If you’re ever asked to build a multi-lingual site in SharePoint, it quickly becomes apparent that there are a few extra considerations compared to a single language site. These could include:
- Information architecture
- Language/culture detection
- Deciding whether to use variations or not
- URL strategy
..and so on. Clearly these are decisions which will have a different ‘answer’ for every multi-lingual project, and typically your client’s specific requirements will steer your approach. However one challenge which is likely to remain constant across most such projects is this one:
- How to deal with the many small strings of text which are not part of authored page content which need to be translated and displayed in the appropriate language
This is the challenge I’m focusing on here. To illustrate, here’s an example from the BBC site where I’ve highlighted all the strings which may need to be translated but which don’t belong to a particular page:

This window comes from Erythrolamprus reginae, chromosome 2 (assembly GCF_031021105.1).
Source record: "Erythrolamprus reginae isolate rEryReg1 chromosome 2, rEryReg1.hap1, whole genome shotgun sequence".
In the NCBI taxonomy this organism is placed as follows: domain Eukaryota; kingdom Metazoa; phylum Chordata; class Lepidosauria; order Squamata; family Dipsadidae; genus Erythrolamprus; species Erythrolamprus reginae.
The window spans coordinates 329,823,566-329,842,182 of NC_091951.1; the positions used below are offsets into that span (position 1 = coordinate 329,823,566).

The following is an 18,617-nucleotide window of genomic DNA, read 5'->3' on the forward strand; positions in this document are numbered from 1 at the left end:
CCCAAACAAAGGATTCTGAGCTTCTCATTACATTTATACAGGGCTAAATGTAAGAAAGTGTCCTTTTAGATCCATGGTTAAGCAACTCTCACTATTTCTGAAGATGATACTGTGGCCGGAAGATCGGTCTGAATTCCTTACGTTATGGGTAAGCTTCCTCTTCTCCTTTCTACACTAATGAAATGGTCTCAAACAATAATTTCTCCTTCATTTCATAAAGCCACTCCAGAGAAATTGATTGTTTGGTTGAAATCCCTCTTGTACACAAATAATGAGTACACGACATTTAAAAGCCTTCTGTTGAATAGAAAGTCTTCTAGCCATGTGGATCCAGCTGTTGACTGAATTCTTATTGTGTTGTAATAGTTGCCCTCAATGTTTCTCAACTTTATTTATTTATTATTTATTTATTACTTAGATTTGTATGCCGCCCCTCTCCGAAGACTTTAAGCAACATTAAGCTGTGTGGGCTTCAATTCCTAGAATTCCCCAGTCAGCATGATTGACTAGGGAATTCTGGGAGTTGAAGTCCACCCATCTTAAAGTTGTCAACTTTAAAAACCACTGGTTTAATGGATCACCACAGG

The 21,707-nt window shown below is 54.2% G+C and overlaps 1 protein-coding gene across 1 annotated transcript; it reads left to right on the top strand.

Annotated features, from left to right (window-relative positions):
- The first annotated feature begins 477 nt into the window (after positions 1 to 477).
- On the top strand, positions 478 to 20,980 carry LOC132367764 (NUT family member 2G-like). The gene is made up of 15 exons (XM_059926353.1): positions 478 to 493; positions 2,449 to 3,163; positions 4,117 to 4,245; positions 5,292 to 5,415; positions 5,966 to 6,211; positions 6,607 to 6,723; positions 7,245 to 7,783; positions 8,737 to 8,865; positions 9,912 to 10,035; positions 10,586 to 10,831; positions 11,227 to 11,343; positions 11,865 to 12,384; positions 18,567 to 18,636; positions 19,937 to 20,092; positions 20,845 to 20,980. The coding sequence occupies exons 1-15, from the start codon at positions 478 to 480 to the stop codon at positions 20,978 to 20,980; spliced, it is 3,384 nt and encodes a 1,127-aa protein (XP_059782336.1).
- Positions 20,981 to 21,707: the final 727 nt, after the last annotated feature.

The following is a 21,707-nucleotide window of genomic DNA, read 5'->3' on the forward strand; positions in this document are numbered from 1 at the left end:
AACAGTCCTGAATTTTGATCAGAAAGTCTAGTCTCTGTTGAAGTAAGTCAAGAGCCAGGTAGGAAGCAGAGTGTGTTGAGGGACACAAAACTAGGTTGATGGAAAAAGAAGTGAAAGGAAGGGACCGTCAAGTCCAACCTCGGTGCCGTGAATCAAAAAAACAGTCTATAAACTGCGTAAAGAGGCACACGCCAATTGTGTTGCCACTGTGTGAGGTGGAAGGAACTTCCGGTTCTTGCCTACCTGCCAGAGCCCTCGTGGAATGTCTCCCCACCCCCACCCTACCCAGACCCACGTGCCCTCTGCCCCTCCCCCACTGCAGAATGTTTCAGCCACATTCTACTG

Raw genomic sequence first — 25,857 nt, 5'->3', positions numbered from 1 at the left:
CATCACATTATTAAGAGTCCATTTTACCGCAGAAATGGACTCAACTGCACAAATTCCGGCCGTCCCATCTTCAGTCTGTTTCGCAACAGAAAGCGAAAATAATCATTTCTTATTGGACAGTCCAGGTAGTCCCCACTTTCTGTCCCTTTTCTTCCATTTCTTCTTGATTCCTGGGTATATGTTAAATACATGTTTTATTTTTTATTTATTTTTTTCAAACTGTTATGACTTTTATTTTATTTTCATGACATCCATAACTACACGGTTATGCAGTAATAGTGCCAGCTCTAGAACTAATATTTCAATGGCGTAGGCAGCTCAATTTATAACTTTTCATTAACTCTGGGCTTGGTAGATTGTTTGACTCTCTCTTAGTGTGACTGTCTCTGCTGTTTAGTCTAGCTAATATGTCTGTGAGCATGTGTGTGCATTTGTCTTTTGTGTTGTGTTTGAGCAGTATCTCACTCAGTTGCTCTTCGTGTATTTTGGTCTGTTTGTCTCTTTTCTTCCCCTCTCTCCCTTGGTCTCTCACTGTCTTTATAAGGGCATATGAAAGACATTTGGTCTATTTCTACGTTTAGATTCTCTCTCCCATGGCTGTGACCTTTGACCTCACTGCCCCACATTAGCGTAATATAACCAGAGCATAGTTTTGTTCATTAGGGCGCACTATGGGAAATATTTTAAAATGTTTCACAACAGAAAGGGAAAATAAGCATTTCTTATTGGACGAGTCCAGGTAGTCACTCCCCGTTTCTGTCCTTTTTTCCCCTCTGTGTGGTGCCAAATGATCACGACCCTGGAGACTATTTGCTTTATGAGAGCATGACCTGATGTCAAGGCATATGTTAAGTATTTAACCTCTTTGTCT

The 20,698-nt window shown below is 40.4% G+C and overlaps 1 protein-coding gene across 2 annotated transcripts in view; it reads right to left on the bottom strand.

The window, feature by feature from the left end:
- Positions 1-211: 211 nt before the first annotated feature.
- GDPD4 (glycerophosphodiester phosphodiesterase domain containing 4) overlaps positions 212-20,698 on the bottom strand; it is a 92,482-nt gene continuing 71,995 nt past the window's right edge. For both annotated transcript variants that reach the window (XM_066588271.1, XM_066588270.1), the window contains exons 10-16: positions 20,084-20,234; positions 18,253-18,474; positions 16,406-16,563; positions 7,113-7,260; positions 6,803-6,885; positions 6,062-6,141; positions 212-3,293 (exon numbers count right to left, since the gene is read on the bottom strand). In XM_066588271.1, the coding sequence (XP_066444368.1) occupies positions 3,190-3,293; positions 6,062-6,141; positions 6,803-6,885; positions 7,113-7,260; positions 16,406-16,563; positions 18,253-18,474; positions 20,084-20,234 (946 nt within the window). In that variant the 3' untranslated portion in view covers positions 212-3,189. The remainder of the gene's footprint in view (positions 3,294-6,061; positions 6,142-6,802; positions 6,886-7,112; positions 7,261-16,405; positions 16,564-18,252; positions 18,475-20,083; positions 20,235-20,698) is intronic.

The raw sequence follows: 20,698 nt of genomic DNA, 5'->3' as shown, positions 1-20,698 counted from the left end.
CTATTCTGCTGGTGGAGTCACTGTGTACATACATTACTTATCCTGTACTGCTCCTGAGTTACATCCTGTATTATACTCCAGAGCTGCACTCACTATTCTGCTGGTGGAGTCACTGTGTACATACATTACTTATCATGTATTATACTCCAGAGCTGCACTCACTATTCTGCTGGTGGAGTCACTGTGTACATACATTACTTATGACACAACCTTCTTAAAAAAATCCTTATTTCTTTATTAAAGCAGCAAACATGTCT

..and that’s just one page – it turns out a typical site will have many of these. If you have to translate additional strings shown to authors in edit mode only, you could easily find the total number stretching into the hundreds. So we start to need a framework for storage/retrieval of these ‘page furniture’ items. If we were dealing with a shrink-wrapped product, .Net resource files could be a good choice, but this approach is probably not flexible enough for a website and won’t allow content authors/power users to enter translations. Clearly something based around a SharePoint list is called for, so enter the ‘Language Store’ – my solution to the problem which you can now download from Codeplex (link at the end).